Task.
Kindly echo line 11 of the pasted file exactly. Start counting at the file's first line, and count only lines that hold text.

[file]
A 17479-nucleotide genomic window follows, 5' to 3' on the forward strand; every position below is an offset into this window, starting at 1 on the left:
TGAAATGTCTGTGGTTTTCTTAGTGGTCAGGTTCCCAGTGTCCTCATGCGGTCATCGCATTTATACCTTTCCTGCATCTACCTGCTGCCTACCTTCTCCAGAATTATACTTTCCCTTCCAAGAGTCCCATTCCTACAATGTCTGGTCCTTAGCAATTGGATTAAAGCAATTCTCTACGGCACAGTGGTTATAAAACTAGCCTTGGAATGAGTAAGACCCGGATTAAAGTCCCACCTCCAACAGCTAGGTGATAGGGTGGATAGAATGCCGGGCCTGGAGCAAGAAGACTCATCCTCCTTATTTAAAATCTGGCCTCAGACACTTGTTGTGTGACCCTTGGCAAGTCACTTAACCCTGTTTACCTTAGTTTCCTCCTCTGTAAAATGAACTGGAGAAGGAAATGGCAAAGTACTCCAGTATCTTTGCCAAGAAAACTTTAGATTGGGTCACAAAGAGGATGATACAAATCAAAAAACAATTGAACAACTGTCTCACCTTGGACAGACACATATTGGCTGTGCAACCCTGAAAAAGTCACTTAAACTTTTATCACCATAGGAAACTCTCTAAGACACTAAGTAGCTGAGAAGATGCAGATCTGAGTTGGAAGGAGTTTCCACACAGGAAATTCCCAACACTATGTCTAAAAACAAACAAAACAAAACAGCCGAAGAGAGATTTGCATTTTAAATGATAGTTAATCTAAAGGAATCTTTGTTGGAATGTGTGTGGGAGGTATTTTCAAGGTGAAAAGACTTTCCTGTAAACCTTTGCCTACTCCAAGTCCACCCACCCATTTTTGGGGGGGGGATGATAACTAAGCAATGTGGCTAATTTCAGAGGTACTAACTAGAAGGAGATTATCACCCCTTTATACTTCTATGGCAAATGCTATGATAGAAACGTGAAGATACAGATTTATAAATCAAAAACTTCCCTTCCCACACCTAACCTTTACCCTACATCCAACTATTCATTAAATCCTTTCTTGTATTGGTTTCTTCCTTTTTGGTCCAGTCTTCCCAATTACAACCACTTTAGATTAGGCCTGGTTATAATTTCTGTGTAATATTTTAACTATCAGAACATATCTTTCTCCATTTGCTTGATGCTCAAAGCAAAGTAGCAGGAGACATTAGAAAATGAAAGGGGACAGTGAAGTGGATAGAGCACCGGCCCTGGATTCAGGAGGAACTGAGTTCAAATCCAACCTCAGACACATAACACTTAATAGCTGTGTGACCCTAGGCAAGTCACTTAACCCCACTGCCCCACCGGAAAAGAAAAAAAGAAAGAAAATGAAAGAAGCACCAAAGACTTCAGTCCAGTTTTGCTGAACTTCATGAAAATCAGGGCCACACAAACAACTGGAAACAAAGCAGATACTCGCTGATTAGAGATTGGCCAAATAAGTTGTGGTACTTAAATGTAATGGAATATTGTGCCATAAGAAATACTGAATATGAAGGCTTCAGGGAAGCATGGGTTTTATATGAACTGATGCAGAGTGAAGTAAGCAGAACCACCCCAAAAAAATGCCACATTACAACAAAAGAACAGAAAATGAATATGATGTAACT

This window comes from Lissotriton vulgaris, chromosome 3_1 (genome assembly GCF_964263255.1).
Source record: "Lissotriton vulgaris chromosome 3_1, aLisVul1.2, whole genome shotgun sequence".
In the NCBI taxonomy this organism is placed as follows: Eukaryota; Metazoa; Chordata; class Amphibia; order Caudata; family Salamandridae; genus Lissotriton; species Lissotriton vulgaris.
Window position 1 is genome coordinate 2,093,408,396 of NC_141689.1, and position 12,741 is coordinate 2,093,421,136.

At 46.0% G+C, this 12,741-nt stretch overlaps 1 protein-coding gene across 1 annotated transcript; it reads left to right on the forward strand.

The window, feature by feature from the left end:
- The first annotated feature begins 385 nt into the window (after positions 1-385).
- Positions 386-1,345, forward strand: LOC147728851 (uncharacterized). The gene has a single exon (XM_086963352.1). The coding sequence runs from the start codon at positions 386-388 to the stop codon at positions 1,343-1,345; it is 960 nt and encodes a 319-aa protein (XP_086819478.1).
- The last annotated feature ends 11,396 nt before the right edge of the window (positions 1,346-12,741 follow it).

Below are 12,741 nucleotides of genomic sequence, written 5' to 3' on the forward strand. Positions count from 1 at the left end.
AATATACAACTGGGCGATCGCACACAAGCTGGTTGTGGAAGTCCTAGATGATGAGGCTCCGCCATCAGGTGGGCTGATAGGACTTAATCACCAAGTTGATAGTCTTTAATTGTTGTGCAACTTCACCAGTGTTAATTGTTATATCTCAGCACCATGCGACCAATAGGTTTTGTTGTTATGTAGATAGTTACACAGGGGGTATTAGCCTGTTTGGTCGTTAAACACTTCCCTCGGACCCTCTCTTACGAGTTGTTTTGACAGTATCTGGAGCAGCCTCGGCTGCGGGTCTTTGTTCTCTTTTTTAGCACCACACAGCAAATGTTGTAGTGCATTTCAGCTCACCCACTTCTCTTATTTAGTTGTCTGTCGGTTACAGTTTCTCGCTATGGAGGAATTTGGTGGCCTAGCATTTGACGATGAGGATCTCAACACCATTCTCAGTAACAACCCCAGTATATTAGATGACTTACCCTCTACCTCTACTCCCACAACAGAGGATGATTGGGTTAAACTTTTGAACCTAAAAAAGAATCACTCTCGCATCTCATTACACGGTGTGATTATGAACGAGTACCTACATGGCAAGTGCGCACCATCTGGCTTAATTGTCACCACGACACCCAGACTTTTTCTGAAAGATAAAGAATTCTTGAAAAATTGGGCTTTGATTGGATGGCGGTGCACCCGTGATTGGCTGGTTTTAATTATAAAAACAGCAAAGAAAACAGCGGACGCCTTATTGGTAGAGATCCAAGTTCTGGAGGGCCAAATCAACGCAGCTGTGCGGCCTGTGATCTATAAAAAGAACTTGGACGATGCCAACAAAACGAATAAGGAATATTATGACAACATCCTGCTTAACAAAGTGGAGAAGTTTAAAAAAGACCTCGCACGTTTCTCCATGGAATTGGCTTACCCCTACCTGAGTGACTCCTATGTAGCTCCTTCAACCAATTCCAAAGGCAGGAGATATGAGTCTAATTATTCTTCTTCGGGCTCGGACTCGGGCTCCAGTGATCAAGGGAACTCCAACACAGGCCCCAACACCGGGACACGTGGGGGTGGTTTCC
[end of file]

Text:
- The last annotated feature ends 11,396 nt before the right edge of the window (positions 1,346-12,741 follow it).